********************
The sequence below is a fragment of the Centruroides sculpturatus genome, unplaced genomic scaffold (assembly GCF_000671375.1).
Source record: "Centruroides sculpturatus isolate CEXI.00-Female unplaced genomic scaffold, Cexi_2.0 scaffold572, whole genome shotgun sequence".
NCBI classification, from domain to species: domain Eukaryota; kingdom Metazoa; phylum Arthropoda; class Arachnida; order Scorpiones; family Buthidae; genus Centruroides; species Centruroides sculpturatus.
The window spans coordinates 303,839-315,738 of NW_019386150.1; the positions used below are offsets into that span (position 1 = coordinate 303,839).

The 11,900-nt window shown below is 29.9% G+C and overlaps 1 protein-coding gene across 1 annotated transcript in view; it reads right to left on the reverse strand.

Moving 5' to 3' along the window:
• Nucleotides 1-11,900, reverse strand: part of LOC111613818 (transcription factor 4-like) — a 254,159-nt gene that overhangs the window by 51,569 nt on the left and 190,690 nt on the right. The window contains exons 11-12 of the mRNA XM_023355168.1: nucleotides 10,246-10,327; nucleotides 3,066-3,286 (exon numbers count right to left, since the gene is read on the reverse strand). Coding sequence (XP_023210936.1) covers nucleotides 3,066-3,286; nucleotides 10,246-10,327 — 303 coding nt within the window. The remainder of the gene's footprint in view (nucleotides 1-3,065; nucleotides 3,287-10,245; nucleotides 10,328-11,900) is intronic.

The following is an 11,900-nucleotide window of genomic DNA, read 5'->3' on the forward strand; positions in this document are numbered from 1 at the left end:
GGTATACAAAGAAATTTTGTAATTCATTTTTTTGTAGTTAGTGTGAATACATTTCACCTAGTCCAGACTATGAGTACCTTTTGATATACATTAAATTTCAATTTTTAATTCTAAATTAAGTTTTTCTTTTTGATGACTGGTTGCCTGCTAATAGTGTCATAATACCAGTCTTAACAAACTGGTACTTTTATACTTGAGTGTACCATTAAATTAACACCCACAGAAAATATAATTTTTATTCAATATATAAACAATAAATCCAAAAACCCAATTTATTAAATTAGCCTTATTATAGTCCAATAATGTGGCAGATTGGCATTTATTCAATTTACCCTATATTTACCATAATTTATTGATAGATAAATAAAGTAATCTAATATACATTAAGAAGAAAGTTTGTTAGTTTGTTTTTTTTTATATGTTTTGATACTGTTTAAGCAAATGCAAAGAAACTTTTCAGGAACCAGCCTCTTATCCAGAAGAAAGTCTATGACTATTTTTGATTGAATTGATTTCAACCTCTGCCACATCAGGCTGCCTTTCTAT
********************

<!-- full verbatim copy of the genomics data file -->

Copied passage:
The sequence below is a fragment of the Centruroides sculpturatus genome, unplaced genomic scaffold (assembly GCF_000671375.1).
Source record: "Centruroides sculpturatus isolate CEXI.00-Female unplaced genomic scaffold, Cexi_2.0 scaffold572, whole genome shotgun sequence".
NCBI classification, from domain to species: domain Eukaryota; kingdom Metazoa; phylum Arthropoda; class Arachnida; order Scorpiones; family Buthidae; genus Centruroides; species Centruroides sculpturatus.
The window spans coordinates 303,839-315,738 of NW_019386150.1; the positions used below are offsets into that span (position 1 = coordinate 303,839).

The 11,900-nt window shown below is 29.9% G+C and overlaps 1 protein-coding gene across 1 annotated transcript in view; it reads right to left on the reverse strand.

Moving 5' to 3' along the window:
• Nucleotides 1-11,900, reverse strand: part of LOC111613818 (transcription factor 4-like) — a 254,159-nt gene that overhangs the window by 51,569 nt on the left and 190,690 nt on the right. The window contains exons 11-12 of the mRNA XM_023355168.1: nucleotides 10,246-10,327; nucleotides 3,066-3,286 (exon numbers count right to left, since the gene is read on the reverse strand). Coding sequence (XP_023210936.1) covers nucleotides 3,066-3,286; nucleotides 10,246-10,327 — 303 coding nt within the window. The remainder of the gene's footprint in view (nucleotides 1-3,065; nucleotides 3,287-10,245; nucleotides 10,328-11,900) is intronic.

The following is an 11,900-nucleotide window of genomic DNA, read 5'->3' on the forward strand; positions in this document are numbered from 1 at the left end:
GGTATACAAAGAAATTTTGTAATTCATTTTTTTGTAGTTAGTGTGAATACATTTCACCTAGTCCAGACTATGAGTACCTTTTGATATACATTAAATTTCAATTTTTAATTCTAAATTAAGTTTTTCTTTTTGATGACTGGTTGCCTGCTAATAGTGTCATAATACCAGTCTTAACAAACTGGTACTTTTATACTTGAGTGTACCATTAAATTAACACCCACAGAAAATATAATTTTTATTCAATATATAAACAATAAATCCAAAAACCCAATTTATTAAATTAGCCTTATTATAGTCCAATAATGTGGCAGATTGGCATTTATTCAATTTACCCTATATTTACCATAATTTATTGATAGATAAATAAAGTAATCTAATATACATTAAGAAGAAAGTTTGTTAGTTTGTTTTTTTTTATATGTTTTGATACTGTTTAAGCAAATGCAAAGAAACTTTTCAGGAACCAGCCTCTTATCCAGAAGAAAGTCTATGACTATTTTTGATTGAATTGATTTCAACCTCTGCCACATCAGGCTGCCTTTCTAT